© Steve Giasson, Mots trouvés, 2019

Contemporary Art

The Contemporary Art group proposes two interventions that unfold in two complementary spaces: Facebook’s digital space and Montréal’s urban space.


sans titre (2018)


To realize sans titre (2018), Steve Giasson makes abstraction, in all the senses of the term, and during a little more than three months, his wire of news Facebook – with the sandstone of his consultations of the social network and according to arbitrary durations – of in a way to depersonalize it, to blur the outlines, to level it out.

The artist wants to show what his Facebook news feed has in common with that of other users, make it a common and poetic experience, a “portrait” more or less collective and minimalist (in the spirit works by Félix González-Torres, in particular).

In doing so, Giasson collects and delivers, disseminated, personal information, in the midst of other more general or anecdotal information, in keeping with the logic of this network, but by smoothing them out, as if they already belonged to a past. distant and diffuse.

The arbitrariness of its choices also reflects the very peculiar experience that we can have of the participative Web (known as Web 2.0): that of a frenzied individualism, reinforced by the illusion of controlling (a bit more) its existence, to have an impact on the world, to be connected to one’s fellow men, to live (a bit more) in a democracy; illusion that various scandals surrounding this social network and its massive collection of data (data) from its users (Cambridge Analytica, etc.) and various writings, (including the recent block of Shoshana Zuboff, The Age of Surveillance Capitalism: The Fight for a Human Future at the New Frontier of Power, 2018), have, of course, undermined.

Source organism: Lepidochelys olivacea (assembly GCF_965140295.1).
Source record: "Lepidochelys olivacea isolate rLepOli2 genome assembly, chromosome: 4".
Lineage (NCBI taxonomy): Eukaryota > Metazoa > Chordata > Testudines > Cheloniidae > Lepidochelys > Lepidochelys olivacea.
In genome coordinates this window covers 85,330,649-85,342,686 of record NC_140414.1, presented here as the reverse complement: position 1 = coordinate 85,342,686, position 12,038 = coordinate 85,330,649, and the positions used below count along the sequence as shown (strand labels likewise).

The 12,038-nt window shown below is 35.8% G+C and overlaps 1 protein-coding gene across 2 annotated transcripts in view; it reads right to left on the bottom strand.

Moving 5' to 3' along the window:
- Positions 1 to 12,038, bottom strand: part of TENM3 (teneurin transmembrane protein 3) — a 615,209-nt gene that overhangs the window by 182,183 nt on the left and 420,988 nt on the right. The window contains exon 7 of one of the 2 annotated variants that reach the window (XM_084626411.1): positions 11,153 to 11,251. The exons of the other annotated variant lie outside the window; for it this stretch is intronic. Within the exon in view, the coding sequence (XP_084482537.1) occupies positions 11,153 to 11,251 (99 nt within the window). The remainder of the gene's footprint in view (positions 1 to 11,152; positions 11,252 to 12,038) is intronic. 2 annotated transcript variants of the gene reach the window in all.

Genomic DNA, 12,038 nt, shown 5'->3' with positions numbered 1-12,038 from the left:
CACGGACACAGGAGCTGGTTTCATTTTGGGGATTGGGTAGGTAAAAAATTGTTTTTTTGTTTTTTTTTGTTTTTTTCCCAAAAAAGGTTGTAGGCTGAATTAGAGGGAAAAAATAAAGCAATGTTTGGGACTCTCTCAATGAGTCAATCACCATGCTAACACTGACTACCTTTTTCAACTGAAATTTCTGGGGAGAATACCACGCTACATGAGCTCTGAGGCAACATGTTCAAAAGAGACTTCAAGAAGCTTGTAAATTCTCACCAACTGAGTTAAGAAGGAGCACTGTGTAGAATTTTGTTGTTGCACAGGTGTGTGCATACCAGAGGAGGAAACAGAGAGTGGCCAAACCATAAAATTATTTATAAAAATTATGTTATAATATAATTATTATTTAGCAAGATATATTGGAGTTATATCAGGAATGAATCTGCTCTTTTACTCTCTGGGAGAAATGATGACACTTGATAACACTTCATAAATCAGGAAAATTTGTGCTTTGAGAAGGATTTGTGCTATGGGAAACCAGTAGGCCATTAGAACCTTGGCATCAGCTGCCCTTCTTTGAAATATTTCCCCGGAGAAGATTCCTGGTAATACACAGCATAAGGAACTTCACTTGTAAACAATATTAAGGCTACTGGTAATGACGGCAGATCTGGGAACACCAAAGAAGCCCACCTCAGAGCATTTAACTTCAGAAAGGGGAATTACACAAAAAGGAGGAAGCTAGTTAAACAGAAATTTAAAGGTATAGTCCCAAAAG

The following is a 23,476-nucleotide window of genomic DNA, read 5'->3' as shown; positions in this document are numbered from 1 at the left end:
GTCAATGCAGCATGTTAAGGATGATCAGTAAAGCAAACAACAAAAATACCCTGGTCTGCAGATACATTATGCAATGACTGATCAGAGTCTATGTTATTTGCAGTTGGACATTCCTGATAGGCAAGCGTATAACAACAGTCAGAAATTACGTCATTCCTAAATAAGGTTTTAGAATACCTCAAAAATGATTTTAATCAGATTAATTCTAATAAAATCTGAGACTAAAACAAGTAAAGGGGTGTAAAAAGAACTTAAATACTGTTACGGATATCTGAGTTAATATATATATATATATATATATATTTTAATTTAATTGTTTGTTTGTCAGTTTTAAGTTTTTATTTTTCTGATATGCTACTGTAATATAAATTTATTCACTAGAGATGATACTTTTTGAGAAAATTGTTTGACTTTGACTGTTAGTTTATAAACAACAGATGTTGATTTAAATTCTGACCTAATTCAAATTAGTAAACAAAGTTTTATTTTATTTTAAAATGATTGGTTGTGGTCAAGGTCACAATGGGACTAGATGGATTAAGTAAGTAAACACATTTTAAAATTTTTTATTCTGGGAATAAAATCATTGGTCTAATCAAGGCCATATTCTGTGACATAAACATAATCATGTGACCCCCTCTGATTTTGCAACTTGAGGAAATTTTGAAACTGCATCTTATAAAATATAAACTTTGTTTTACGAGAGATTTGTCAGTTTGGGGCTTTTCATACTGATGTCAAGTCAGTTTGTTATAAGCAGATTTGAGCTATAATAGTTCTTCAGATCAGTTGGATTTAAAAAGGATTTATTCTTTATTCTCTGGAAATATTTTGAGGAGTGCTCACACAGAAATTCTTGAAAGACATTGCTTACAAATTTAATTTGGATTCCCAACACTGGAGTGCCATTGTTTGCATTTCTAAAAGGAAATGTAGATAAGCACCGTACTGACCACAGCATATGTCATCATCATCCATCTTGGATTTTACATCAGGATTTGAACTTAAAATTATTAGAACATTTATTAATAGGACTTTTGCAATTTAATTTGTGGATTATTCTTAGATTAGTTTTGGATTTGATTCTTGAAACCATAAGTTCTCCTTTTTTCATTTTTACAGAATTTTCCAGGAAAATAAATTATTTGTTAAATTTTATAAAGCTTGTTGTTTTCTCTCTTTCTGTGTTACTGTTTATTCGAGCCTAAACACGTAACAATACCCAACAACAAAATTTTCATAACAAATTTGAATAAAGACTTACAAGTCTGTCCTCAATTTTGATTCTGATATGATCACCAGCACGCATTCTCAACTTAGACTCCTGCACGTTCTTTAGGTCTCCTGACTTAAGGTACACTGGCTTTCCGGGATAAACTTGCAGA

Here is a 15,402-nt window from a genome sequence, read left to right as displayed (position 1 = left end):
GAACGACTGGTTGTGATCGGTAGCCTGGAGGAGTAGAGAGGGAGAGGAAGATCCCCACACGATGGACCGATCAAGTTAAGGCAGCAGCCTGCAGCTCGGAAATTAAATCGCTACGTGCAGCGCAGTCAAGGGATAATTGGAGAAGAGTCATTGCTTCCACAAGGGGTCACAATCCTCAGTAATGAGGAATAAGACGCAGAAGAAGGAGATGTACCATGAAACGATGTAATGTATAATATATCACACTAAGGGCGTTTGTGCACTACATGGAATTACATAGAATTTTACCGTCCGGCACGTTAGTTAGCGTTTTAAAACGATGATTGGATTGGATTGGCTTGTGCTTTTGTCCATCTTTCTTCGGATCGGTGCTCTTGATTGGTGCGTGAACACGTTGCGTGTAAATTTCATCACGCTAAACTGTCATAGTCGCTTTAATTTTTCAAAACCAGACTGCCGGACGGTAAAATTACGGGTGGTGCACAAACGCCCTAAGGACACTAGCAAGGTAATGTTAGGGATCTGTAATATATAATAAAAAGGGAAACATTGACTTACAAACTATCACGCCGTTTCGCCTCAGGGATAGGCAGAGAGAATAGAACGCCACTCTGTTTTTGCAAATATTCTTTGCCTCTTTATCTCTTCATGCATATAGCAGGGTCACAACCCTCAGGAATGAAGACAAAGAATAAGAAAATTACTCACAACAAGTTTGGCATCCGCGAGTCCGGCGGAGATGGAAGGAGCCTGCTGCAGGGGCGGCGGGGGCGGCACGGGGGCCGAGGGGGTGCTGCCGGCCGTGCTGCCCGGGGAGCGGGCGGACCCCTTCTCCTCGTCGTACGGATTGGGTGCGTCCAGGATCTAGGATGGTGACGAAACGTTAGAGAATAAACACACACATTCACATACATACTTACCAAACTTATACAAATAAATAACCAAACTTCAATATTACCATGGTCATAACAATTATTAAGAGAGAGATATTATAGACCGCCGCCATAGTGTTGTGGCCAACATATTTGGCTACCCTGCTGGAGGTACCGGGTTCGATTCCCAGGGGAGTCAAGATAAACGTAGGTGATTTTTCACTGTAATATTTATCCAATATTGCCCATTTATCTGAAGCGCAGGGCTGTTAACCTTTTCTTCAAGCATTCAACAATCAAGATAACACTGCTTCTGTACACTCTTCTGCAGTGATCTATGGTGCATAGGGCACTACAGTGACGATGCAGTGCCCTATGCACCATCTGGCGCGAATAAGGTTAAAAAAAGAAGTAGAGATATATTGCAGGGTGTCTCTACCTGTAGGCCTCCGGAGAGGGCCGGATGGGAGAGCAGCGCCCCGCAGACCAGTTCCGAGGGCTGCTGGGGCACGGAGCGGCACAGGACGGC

mots trouvés (I-XXI)


Steve Giasson’s found words work like slogans, vaguely denoting consumer goods. Isolated, often amputated or decomposed and “neutralized”, they refer only to their “own absurd vacancy”, like the advertising litany from which they come and whose iconic and / or typographic character they nevertheless retain.

These works in progress are inspired by Federico Juan Carlos Loomis’ short Opus, holding in their only titles (Bear, Paillasse, Cream, etc.), a fictional author born under the feathers of Jorge Luis Borges and Adolfo Bioy Casares in “Catalog and analysis of the various works of Loomis”, in Chronicles of Bustos Domecq (1967).

They also pay tribute to the minimalist poems of Aram Saroyan, Robert Grenier and Craig Dworkin, among others.

However, the words found by Steve Giasson give rather to see “the way language turns into an instrument of loss of meaning”, as Robert C. Morgan wrote (in “Monography on an exhibition of Haim Steinbach”, 1990 ) about the textual installations of the conceptual artist Haim Steinbach, to which these works of Giasson voluntarily echo and of which they constitute, as it were, “supplements”.

In addition, the latter are intended to experience multiple and diverse instantiations (impromptu installations in urban and virtual spaces, publications, gallery exhibitions, etc.) that will potentially renew their scope.

Enrico Agostini Marchese
Philosophy of Space
Christine Bernier
Servanne Monjour
Theories of literature
Steve Giasson
Suzanne Paquet
Digital photography dissemination